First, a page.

Purple in color with ruby swirls. This was tight but opened quickly to show black raspberries, slight roasted meats and a bit of pepper. On the palate, this has a silky texture. Black cherries. Light tannins. Nice finish. This is probably as good as this gets but should be nice drinking for five years. At $25 retail, this is fairly priced. Will work with medium and heavier foods.
This is a great value for around $20. Having had it in multiple vintages, it is very consistent. Inky purple in color. The nose is dusty with black raspberries, black pepper and some cedar. A bit of roasted meat as well. On the palate, this is big and fruity but there is also depth and complexity. Bright acidity. Good finish. This will work with big or spicy foods. It should last for 5 to 8 years but probably won't get better. That's ok, it is really good today.
Purple with ruby swirls. The nose is tight on opening but reveals smoky black raspberries. On the palate, this is sweet black raspberry fruit. It has a nice complexity to it and is more "elegant" than a fruit bomb. Drinking quite well, it will probably still improve with good cellaring. Food friendly for most foods. Nice finish. It retails for around $60.
Purple/ruby in color. The nose has black raspberries, black pepper and a burnt rubber note that is present (in a good way) in many Washington Syrahs. On the palate, there is nice boysenberry fruit. Layered but tight with fruit and crushed rocks. There is an almost seamless texture to this wine that is really nice. It will work with a wide variety of food and has a nice backbone of acidity to assist. Good finish. This competes with wines at twice the price. Good now, it probably won't improve but should remain here for at least five and probably ten more years.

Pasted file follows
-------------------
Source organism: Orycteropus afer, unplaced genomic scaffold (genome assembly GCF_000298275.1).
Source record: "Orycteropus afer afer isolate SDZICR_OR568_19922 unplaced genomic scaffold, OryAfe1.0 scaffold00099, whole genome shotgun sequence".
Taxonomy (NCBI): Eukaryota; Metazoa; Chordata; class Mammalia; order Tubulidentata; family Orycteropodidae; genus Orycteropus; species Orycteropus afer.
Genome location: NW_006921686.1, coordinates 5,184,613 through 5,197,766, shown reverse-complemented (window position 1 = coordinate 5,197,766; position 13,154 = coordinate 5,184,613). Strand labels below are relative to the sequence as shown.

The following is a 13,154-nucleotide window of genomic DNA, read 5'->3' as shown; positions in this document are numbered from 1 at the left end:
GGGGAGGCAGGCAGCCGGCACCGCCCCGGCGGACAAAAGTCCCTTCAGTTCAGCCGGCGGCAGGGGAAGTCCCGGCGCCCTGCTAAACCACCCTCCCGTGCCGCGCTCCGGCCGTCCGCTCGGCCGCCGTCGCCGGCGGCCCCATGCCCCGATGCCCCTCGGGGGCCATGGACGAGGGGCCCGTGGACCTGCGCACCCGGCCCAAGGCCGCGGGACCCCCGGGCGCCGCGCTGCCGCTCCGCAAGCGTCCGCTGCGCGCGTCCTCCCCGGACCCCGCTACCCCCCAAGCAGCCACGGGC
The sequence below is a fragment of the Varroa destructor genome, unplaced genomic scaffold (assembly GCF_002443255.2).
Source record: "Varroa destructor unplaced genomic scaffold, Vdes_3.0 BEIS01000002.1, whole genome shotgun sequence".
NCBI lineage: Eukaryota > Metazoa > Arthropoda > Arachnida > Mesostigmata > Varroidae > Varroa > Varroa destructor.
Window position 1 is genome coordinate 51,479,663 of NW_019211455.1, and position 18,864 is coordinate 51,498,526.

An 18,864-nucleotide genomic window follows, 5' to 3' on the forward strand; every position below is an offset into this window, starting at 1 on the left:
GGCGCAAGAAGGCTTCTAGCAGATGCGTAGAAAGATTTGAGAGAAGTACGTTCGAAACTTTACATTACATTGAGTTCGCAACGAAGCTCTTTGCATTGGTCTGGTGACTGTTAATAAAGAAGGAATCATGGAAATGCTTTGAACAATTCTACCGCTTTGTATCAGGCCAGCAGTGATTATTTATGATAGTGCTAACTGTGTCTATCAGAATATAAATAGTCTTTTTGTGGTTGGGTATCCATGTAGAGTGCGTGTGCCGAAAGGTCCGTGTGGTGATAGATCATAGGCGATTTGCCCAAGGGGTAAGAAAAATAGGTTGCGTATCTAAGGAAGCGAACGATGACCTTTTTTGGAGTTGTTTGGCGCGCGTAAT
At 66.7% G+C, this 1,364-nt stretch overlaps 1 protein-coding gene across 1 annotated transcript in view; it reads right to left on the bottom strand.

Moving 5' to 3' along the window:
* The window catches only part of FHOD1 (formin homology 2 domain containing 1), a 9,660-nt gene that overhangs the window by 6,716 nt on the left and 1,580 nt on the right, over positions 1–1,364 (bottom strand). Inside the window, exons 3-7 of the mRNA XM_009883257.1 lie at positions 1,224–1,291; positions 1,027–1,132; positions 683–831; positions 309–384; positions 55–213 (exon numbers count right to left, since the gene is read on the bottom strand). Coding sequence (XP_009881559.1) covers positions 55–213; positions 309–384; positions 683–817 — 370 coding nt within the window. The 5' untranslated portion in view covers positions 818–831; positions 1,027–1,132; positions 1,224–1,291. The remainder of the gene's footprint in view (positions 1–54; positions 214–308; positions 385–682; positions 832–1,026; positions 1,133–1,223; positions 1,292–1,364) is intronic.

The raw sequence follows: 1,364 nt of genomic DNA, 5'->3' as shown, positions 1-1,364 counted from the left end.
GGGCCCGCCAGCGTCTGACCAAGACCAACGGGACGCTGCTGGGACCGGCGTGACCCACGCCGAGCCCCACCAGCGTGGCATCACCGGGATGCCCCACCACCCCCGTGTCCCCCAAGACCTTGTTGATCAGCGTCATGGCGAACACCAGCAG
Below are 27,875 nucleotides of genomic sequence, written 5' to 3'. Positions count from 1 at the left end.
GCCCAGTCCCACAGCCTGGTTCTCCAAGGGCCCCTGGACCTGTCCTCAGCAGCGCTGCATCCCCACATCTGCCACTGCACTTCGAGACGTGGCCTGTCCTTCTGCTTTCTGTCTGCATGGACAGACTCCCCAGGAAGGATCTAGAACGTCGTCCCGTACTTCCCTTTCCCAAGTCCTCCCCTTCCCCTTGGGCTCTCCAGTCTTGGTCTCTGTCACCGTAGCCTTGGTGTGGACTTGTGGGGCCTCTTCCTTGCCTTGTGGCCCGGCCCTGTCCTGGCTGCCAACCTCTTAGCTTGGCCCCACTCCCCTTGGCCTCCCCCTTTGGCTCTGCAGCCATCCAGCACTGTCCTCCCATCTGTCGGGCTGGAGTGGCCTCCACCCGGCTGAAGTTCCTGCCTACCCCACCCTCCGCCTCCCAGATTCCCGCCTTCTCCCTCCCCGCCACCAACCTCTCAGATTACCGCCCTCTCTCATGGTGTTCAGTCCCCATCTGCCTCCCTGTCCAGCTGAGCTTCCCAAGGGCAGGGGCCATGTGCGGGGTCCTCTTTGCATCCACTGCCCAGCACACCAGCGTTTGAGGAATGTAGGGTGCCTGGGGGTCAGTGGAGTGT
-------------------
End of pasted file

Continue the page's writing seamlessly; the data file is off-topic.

Purple/ruby in color. The nose has black cherries and a slight burn rubber note. On the palate, light tannins. Thinner in texture and body. Black raspberry fruit. Some spice. Easy drinking. This retail for under $20 and is a very nice value. Should be good for a few years.
In a tasting, two bottles were tasted side by side. They showed differently. Was it because the wines were in a different place in the line-up or the bottles came from different stores and had been treated differently? Hard to say, but tasted in a group, we had different reactions. There is an inherent bias that blind tasting removes prejudices and it probably does, but it also introduces its own set of biases that can not be discounted. Bottle #1 was the first glass tasted while bottle #2 was the 9th.
The name for this wine comes from the fact that way back in the day, these were the youngest vines in the Champoux Vineyard. They may still hold that distinction, but these wines are getting close to thirty years old now. This wine is a great example of Washington Cabernet. Purple in color, ruby at the rim. The nose has cassis, cherries, slight spice and some leather. On the palate, this seems to be getting close but not yet at peak. Layers of cherries, cassis and dry earth. Mild tannins. Nice finish. This will go well with heartier foods. It may still have some upside and certain
Inky purple in color. The nose has black raspberries, black pepper and violets. On the palate, this is almost seamless. Black raspberry fruit, some black pepper. Great juicy but lush texture. Complex. Long finish. Needs big or spicy foods but there is enough acidity to handle them. This is delicious and so easy to drink now, but should continue to mature for another 5 to 7 years and be good for at least a decade after that.
Deep ruby in color, ruby at the rim. The nose is dusty with black raspberries. Good acidity. On the palate there is nice boysenberry fruit. Lots of fruit with an underlying char. Good finish. This is young and tight. It comes across as more of a cooler climate Syrah. It probably needs another five years to really strut its stuff and be good for a decade after that. Lots of potential for upside here though it is excellent right now.
About 150 years ago, the Ohio River Valley was one of the top wine producing spots in the United States. These days, the wine industry is more tourist based, but a decade ago, Kinkead Ridge was producing some excellent reds and 2007 was a great vintage (something that only happens maybe once a decade). This one is drinking just fine right now at age 11. Purple in color, slight ruby at the rim. The nose shows some tobacco, cherries, and slight spice. Slight tannins on the palate. Cherries with some depth and layering. Nice balance. In short, this drinks like a ten year old Brodeaux f